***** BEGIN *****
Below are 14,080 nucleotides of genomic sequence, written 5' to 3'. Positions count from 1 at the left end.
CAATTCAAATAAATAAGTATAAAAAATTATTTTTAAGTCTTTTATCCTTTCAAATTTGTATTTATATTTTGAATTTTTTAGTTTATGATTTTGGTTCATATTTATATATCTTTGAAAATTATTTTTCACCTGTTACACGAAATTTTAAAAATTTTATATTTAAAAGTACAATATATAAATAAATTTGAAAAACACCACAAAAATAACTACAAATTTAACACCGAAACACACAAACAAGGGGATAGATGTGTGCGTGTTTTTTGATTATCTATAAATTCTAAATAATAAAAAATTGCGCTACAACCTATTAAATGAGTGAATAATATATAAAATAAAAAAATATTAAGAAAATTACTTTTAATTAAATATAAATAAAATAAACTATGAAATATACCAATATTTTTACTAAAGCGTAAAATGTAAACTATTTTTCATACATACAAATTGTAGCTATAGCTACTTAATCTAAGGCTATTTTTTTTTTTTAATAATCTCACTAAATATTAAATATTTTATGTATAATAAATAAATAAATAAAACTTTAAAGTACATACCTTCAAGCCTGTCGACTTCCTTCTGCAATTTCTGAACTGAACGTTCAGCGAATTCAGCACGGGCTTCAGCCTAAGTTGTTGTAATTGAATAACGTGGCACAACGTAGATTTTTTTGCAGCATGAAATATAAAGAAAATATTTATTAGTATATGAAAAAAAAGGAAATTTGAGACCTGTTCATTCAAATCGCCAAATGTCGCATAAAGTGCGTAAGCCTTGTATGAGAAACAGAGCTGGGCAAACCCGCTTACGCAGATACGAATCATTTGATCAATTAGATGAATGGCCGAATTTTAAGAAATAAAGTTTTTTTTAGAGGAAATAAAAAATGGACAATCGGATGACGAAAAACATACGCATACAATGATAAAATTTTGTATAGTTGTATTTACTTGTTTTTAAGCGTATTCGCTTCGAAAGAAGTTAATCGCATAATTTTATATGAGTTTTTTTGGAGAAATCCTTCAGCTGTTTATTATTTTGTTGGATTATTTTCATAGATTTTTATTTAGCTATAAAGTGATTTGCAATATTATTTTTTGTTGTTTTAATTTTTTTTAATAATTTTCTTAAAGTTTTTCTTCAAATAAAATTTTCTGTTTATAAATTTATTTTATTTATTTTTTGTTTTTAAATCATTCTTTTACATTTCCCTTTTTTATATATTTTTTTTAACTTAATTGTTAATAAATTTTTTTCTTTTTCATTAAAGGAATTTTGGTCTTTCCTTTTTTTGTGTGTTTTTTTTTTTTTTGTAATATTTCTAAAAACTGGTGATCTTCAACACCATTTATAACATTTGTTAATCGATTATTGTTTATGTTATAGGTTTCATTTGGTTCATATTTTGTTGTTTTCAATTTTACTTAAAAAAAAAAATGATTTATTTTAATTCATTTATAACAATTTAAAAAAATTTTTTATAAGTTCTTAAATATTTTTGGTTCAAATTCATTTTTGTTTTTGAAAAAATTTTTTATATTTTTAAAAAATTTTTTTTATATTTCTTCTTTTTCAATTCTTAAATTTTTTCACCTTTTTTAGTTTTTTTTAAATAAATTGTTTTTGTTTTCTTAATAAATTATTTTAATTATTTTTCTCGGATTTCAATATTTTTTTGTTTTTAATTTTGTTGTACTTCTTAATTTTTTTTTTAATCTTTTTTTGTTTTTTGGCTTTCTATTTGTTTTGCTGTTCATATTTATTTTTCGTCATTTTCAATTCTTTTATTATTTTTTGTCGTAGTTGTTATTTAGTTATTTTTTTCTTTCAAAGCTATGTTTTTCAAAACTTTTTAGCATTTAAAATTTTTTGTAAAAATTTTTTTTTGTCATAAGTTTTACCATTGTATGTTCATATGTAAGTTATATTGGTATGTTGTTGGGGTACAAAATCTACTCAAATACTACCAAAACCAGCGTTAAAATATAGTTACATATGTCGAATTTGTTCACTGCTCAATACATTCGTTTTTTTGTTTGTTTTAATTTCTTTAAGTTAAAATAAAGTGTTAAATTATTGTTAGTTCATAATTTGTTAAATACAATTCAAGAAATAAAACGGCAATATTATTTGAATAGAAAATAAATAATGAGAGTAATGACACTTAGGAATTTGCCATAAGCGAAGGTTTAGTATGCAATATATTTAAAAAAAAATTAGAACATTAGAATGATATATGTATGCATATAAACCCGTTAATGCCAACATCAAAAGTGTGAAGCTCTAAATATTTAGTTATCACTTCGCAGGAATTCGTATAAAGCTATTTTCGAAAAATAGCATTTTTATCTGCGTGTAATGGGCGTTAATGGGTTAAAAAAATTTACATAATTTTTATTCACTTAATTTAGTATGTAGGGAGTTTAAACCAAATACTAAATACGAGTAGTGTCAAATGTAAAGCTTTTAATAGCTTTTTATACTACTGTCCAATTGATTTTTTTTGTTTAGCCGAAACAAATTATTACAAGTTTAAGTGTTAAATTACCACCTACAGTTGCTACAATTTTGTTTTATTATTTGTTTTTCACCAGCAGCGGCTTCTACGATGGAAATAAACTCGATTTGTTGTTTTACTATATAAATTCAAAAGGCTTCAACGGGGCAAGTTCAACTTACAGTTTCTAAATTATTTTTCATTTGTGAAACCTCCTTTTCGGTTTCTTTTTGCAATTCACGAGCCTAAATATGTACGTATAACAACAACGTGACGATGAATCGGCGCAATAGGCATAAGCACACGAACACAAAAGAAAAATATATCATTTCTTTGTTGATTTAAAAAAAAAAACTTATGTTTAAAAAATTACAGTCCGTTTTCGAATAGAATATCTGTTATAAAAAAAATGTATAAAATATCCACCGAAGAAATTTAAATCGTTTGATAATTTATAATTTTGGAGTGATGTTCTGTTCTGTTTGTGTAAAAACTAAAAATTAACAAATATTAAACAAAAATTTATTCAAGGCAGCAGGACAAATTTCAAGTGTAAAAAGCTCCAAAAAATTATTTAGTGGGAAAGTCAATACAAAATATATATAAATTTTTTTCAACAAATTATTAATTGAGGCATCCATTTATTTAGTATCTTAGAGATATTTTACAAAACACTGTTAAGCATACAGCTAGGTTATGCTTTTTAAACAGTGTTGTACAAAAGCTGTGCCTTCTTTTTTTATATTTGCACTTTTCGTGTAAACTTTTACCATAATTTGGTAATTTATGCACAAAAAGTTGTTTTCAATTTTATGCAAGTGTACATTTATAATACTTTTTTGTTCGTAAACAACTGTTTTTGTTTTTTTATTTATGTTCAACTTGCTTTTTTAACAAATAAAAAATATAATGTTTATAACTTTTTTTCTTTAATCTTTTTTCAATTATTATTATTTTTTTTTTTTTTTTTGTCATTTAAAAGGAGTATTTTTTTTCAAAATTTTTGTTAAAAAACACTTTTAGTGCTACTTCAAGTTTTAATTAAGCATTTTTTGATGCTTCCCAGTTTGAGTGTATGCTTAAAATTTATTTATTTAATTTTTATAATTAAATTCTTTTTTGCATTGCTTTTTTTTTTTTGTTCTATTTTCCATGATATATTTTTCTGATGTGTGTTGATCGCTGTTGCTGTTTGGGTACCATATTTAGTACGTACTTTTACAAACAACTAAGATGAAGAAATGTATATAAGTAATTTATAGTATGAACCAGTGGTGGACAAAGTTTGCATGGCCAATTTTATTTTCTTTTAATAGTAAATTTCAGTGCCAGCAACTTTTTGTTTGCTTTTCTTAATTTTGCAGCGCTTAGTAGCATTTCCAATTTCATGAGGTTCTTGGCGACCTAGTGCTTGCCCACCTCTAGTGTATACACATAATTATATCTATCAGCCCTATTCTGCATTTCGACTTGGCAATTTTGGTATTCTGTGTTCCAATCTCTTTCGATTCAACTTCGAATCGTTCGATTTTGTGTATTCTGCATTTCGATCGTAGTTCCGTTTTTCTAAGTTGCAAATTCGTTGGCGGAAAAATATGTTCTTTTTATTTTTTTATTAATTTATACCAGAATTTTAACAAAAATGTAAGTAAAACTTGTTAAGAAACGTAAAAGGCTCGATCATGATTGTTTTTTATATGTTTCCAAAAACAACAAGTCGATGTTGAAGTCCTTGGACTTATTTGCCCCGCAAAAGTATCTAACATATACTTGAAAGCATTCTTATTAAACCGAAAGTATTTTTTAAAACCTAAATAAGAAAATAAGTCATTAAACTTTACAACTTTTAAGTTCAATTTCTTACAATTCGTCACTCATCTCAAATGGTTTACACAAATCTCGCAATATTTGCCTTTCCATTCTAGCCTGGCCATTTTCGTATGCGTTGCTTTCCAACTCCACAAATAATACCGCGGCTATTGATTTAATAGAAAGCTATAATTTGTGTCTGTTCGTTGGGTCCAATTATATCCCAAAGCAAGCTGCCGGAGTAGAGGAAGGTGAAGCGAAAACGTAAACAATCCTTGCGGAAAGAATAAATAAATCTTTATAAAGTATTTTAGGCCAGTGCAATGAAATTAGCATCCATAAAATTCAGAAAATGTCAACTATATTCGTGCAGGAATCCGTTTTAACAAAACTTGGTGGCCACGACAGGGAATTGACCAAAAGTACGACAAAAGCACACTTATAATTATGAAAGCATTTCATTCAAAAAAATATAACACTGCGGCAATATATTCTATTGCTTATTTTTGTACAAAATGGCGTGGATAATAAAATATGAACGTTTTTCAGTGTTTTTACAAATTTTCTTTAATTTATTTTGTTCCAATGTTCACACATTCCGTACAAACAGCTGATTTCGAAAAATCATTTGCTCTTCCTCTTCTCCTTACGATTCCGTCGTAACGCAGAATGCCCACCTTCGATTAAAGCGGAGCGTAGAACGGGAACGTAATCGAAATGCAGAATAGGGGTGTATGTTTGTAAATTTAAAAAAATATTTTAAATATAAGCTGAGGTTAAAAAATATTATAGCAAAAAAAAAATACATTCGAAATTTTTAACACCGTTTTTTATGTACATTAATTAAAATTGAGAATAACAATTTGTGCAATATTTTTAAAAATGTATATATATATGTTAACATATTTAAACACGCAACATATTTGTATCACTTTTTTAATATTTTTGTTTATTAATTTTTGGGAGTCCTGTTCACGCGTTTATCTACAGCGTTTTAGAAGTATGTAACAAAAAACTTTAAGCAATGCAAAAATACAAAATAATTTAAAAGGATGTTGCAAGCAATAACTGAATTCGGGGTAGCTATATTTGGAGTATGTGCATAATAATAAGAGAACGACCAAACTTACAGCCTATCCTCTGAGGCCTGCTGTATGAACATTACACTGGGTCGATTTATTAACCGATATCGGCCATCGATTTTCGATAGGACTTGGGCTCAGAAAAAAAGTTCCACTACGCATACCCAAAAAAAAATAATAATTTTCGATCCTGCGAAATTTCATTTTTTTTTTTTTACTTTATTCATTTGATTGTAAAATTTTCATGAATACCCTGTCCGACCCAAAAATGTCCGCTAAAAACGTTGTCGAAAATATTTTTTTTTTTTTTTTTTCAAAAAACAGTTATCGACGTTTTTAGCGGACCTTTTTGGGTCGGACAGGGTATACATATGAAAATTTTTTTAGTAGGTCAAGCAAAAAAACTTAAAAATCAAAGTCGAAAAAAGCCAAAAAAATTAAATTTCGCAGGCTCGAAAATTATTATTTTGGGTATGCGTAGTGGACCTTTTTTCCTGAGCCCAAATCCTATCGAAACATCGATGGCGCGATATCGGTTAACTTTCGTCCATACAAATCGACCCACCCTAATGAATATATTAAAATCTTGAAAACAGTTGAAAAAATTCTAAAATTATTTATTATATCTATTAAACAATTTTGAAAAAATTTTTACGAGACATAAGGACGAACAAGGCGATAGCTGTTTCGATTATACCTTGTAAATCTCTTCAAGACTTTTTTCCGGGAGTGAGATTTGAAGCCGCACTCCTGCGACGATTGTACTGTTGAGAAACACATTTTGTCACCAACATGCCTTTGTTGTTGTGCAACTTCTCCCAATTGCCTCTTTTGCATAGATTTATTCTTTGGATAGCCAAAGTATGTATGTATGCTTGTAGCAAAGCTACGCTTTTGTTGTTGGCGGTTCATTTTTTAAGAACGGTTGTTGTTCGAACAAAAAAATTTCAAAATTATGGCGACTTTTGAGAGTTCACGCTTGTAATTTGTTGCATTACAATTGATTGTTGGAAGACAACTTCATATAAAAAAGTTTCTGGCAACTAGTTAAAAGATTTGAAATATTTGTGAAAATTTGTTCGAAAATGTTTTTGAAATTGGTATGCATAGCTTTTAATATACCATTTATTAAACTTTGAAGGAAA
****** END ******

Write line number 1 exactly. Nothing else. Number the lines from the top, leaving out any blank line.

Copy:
Below are 14,080 nucleotides of genomic sequence, written 5' to 3'. Positions count from 1 at the left end.